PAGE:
10. Remove all screws that are holding the LCD then fold the screen down.(This should reveal a bare back cover)
  11. Drill a small hole on the back cover for the wires to get out.
  12. Assemble everything back together!
  13. Solder the USB wires to the Arduino board. (see next step)

Step 5: Connections

You can pull the wires out from the hole drilled in the previous step, and connect it to the Arduino's usb.

You can connect everything according to the diagram above.

If any module is pre-soldered with header pins you should remove it beforehand.

I use wire-wrapping wire to connect everything, it works flawlessly for this project that has a lot of connections that are small and close together. I can even strip the wires using my nails. I have tried other bigger wires, it is a lot harder to solder.

Step 6: 3d Printing

The STL files that I provided may differ a bit from the picture because I improved some of the design.

All parts can be printed without support.

Mine is printed in PLA - 0.2 layer height.

I modeled the holes quite tightly so I need to use a 2mm drill bit to drill the holes before inserting the rod. (The size may vary a bit for your printer)

For the carriage part, I insert the rod into the holes then slide it up and down until it slides smoothly. (The friction will generate heat thus smoothen the surface inside.)

If the holes don't fit for you. There is a very useful setting in Cura slicer that you can use to adjust the size of the holes called "hole horizontal expansion".

The box is printed in two parts, it will be the housing for all the messy electronics, you will need to drill or cut holes for the wires and the on-off-switch. I use a wire-cutting plier. The OLED and the motor will be in a separate part.

Step 7: Assembly

Salvage a spring from a pen. Then cut it to length.

I cut the stainless rod to length.

Attach the rods into the holes of the base part.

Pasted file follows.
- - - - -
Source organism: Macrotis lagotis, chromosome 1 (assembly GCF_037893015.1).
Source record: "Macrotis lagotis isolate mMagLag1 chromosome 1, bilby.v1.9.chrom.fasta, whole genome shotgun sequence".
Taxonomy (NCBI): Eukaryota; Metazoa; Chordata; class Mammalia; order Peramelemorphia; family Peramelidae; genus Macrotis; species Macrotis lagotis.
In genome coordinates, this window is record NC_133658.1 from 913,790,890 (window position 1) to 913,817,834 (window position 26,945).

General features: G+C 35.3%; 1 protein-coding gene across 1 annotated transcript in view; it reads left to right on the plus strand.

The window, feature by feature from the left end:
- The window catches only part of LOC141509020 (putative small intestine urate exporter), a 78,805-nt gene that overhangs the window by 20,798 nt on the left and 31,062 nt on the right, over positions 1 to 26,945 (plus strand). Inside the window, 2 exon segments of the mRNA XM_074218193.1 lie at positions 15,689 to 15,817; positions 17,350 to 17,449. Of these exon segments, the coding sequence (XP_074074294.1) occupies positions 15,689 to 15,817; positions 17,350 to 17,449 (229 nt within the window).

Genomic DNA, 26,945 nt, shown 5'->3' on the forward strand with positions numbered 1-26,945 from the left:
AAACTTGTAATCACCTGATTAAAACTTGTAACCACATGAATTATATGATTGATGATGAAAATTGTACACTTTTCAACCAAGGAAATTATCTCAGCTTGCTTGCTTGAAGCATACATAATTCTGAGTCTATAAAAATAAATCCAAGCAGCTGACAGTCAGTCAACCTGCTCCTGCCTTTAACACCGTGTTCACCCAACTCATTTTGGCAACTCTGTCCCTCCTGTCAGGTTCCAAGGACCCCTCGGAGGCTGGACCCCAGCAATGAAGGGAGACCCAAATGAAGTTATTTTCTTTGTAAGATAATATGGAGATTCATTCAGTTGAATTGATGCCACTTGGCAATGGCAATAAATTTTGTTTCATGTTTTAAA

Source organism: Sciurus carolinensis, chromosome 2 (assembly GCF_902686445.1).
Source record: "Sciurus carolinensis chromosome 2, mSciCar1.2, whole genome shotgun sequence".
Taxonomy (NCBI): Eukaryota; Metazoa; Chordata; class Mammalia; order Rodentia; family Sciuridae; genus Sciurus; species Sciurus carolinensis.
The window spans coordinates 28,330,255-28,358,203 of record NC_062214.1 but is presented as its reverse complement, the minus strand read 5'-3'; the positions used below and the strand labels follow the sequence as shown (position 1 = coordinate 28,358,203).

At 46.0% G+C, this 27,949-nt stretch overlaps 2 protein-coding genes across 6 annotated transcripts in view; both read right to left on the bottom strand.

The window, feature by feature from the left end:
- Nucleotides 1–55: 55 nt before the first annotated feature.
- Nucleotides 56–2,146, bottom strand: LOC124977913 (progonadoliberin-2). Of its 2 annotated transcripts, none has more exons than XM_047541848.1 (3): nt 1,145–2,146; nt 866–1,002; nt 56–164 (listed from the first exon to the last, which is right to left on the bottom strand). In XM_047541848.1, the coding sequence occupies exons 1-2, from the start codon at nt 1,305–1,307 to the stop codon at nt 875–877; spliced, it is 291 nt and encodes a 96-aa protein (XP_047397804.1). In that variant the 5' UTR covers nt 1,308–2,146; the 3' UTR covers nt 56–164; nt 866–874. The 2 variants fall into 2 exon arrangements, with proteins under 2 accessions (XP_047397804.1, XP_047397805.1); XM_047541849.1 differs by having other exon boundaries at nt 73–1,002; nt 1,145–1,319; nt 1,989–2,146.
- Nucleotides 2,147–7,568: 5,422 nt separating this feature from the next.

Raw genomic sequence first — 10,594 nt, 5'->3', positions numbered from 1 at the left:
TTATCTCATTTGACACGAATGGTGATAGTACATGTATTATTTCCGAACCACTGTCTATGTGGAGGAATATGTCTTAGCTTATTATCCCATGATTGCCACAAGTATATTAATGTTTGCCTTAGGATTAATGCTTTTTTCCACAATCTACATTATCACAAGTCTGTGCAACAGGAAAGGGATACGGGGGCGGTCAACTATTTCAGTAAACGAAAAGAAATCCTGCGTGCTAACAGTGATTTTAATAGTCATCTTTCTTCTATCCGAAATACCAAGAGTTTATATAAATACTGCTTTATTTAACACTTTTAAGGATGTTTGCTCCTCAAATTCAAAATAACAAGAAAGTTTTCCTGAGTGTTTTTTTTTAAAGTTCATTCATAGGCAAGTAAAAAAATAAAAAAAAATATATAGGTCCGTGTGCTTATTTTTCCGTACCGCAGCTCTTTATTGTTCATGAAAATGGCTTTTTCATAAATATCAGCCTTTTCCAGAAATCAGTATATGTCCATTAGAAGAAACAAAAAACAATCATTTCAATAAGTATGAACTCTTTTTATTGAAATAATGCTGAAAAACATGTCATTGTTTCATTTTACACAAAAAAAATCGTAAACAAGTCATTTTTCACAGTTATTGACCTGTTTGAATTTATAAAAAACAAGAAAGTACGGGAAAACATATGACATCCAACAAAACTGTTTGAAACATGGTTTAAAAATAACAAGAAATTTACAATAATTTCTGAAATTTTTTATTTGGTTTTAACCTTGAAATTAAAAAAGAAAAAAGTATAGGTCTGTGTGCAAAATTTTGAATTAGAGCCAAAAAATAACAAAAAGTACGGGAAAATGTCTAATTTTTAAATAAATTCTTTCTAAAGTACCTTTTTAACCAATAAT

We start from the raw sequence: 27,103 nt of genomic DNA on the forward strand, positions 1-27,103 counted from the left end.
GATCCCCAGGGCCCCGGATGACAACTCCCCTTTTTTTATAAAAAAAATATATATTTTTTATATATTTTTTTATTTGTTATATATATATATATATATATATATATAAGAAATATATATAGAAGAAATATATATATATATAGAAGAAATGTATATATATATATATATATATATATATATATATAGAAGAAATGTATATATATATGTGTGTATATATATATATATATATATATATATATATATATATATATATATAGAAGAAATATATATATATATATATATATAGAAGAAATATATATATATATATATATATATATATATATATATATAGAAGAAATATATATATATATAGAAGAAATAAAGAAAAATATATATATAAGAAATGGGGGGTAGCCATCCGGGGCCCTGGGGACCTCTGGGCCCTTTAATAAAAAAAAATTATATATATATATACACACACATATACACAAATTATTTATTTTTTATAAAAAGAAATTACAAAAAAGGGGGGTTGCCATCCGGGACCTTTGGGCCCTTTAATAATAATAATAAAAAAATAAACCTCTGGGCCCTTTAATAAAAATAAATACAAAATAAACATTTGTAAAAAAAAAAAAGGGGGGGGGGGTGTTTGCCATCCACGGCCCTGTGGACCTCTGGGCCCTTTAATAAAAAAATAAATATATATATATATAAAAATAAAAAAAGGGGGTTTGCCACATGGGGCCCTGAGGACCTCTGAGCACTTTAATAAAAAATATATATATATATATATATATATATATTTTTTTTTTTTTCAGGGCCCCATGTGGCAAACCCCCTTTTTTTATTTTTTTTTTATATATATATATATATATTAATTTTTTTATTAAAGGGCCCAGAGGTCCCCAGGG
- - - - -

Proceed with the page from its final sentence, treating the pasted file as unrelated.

Mount the motor in place with a hot glue gun -make sure that the slider of the motor is placed over the rod.

Glue the spring to the slider. Glue another end of the spring to the OLED carriage(case).

The electronics box is placed over the hole. And everything is glued on the laptop.

Step 8: Arduino Code

When you upload the code to the board select "Arduino Leonardo".

If you want to change the splash screen logo(Adafruit's logo):


I changed my splash to a "disconnected" logo.

Step 9: Desktop Application

I write the code using python.

I use the Psutil library to get CPU performance data. And Pyserial library to communicate with the Arduino board via com port.

Tkinter library to create desktop UI.

I have made an EXE file for you to download and run it on your computer. (Tested on Window10-64bit)

In case .EXE is not working for you, you need to install python and the libraries manually.

Firstly, you will need to enter the com-port number to which the Arduino is connected to. (it's the same port as when you upload code in Arduino IDE). Then click "connect".

If you enter the com port number correctly, it should now show the live cpu percentage on the OLED, and the control menu should show up.


Up/Down --> slide up/down 1/6 of the full stroke length.

Play-->display the real-time cpu percentage.


Hello-->slide up 100%

Bye-->slide down 100%




Download EXE file